|ZOTAC GeForce GTX 280 AMP! Edition Video Card|
|Reviews - Featured Reviews: Video Cards|
|Written by Olin Coles|
|Monday, 30 June 2008|
Page 16 of 19
ZOTAC GTX 280 AMP! Temperatures
This section is probably the most popular for me, not so much as a reviewer but more for my enthusiast side. Benchmark tests are always nice, so long as you care about comparing one product to another. But when you're an overclocker, or merely a hardware enthusiast who likes to tweak things on occasion, there's no substitute for good information.
Benchmark Reviews has a very popular guide written on How To Overclock the NVIDIA GeForce Series video card, but it was published shortly after the 8th generation of GeForce products was launched. Currently we are preparing for a more updated article, with additional information on shader overclocking and temperature control as the newest GeForce products are made available. Once published you can expect more detailed information than what is shown below, as for now the temperatures depicted are GPU core temperatures at idle and under load.
To begin my testing, I used FurMark v1.4.0 record GPU temperatures at idle and again at high-power 3D mode. The ambient room temperature was a comfortable 22.0°C and the inner-case temperature hovered around 34°C. The ZOTAC ZT-X28E3LA-FCP GeForce GTX 280 AMP! Edition video card recorded 45°C in idle 2D mode, and increased to 86°C in full 3D mode.
FurMark is an OpenGL benchmark that heavily stresses and overheats the graphics card with fur rendering. The benchmark offers several options allowing the user to tweak the rendering: fullscreen / windowed mode, MSAA selection, window size, duration. The benchmark also includes a GPU Burner mode (stability test). FurMark requires an OpenGL 2.0 compliant graphics card with lot of GPU power! As a oZone3D.net partner, Benchmark Reviews offers a free download of FurMark to our visitors.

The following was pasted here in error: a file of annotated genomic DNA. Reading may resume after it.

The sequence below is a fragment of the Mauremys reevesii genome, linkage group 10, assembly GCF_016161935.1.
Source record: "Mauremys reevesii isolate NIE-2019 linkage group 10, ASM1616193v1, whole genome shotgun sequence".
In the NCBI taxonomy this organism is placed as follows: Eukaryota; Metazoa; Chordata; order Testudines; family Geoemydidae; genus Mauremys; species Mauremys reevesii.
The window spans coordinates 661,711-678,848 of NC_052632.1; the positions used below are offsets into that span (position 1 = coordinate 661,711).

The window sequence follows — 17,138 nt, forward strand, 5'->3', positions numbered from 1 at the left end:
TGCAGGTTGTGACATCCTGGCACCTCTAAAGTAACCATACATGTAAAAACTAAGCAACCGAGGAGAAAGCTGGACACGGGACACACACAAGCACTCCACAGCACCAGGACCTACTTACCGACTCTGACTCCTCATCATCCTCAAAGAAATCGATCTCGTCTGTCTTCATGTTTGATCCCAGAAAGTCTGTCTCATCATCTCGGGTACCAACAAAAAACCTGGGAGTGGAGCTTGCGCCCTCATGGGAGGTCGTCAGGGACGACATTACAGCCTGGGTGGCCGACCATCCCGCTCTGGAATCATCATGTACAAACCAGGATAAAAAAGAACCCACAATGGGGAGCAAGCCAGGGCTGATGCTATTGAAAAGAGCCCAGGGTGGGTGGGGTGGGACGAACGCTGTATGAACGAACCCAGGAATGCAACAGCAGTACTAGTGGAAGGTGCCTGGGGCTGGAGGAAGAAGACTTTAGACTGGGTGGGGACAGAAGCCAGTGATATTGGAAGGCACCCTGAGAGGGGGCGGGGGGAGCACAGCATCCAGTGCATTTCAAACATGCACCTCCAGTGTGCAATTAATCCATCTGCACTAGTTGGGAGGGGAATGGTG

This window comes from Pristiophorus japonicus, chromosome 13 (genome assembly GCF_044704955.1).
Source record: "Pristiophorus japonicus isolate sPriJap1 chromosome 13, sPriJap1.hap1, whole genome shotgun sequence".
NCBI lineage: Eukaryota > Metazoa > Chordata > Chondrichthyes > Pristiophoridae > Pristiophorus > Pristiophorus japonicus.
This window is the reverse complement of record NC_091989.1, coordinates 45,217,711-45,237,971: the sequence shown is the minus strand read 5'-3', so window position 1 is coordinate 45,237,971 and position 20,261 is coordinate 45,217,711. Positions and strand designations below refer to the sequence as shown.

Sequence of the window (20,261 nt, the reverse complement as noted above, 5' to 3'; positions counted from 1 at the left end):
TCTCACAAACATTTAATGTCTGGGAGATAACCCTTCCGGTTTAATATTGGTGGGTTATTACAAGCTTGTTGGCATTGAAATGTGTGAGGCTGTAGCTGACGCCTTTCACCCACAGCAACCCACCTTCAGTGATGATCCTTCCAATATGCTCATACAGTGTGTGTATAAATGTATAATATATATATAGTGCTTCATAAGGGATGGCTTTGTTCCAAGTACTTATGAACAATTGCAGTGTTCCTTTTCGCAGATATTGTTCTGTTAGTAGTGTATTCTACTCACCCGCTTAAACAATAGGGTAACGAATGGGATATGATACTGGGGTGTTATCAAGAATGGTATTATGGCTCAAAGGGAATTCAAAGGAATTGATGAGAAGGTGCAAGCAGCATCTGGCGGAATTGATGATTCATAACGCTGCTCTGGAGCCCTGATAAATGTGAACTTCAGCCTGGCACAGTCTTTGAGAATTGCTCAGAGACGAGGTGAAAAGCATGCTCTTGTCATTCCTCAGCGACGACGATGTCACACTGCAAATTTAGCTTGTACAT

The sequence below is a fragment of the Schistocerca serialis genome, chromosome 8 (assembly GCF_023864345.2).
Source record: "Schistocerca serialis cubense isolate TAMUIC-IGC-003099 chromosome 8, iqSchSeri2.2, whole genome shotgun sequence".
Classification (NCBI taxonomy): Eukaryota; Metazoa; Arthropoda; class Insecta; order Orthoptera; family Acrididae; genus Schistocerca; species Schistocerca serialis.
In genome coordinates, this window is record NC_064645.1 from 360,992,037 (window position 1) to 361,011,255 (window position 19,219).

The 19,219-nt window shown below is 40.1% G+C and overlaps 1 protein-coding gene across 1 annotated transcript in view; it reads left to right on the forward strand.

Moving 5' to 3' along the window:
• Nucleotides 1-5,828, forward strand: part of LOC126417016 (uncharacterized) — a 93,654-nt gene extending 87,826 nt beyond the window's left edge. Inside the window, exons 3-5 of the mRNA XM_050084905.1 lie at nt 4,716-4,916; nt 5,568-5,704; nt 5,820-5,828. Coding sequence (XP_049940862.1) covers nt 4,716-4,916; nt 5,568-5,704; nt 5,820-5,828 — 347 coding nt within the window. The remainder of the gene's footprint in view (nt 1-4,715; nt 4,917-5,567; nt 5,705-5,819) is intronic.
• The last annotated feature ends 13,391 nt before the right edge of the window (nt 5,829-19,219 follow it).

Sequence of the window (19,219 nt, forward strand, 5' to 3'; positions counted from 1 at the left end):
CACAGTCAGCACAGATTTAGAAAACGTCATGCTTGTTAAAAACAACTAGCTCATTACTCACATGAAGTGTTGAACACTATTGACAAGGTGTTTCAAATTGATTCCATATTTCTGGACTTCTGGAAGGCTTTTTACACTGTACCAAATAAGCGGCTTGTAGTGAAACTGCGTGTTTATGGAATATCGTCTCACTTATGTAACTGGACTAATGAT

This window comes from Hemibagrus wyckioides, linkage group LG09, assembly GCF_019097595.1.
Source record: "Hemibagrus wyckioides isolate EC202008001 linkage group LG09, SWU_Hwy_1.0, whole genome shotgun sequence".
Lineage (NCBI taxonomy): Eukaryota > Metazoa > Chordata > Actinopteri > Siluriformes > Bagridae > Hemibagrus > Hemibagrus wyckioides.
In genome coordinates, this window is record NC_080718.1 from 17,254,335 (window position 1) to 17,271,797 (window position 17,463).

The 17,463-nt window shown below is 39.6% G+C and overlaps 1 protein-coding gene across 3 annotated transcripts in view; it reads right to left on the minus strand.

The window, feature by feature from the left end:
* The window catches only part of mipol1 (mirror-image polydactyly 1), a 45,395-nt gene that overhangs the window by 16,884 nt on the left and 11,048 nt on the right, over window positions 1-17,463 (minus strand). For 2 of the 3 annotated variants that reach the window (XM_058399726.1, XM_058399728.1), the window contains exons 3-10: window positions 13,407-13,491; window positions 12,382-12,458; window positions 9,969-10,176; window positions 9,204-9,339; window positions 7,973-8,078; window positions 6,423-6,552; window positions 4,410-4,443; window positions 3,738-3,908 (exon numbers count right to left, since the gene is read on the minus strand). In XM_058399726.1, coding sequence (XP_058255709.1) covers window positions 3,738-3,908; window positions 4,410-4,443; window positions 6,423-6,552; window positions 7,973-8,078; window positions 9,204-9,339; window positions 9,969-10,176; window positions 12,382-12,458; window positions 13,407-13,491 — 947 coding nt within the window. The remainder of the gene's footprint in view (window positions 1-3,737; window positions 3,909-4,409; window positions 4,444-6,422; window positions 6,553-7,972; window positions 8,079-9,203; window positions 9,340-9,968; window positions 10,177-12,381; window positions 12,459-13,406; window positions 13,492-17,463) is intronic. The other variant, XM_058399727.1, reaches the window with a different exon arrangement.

FurMark does do two things extremely well: drive the thermal output of any graphics processor higher than any other application of video game, and it does so with consistency every time. While I have proved that Furmark is not a true benchmark tool for comparing video cards, it would still work very well to compare one product against itself at different stages. FurMark would be very useful for comparing the same GPU against itself using different drivers or clock speeds, of testing the stability of a GPU as it raises the temperatures higher than any program. But in the end, it's a rather limited tool.
I must admit that 86°C is not the coolest-running GeForce product I have ever tested. Since the metal underplate acts to dissipate heat, you don't really want to touch it after loaded use. Keeping in mind that GT200 is an entirely new graphics processor, you can relate this product launch back to the day G80 processors launched in the GeForce 8800 series. What this means is that the graphics processor will undergo a some level of fabrication refinement over time, and new GPU will be binned for faster products, similar to how the GeForce 8800 Ultra was one year ago. Adding to the improvements that refinement will undoubtedly bring, you can expect cooling to become improved with more efficient die processes.
The most favored feature of past upper-level GeForce designs has been the focused exhaust design. Heated air recirculating around inside the computer case is could reduce stability for your sensitively overclocked computer system. While 86°C is considerably hot under full load, and more than ten degrees hotter than the 9800 GTX which means that there's some room for improvement in the cooling department. But here's a little fact you probably didn't know: the GT200 GPU is designed operate safely up to its 105°C thermal threshold. What happens after that? Believe it or not, if the GPU exceeds this temperature the clock speed will automatically be dialed down to avoid damage.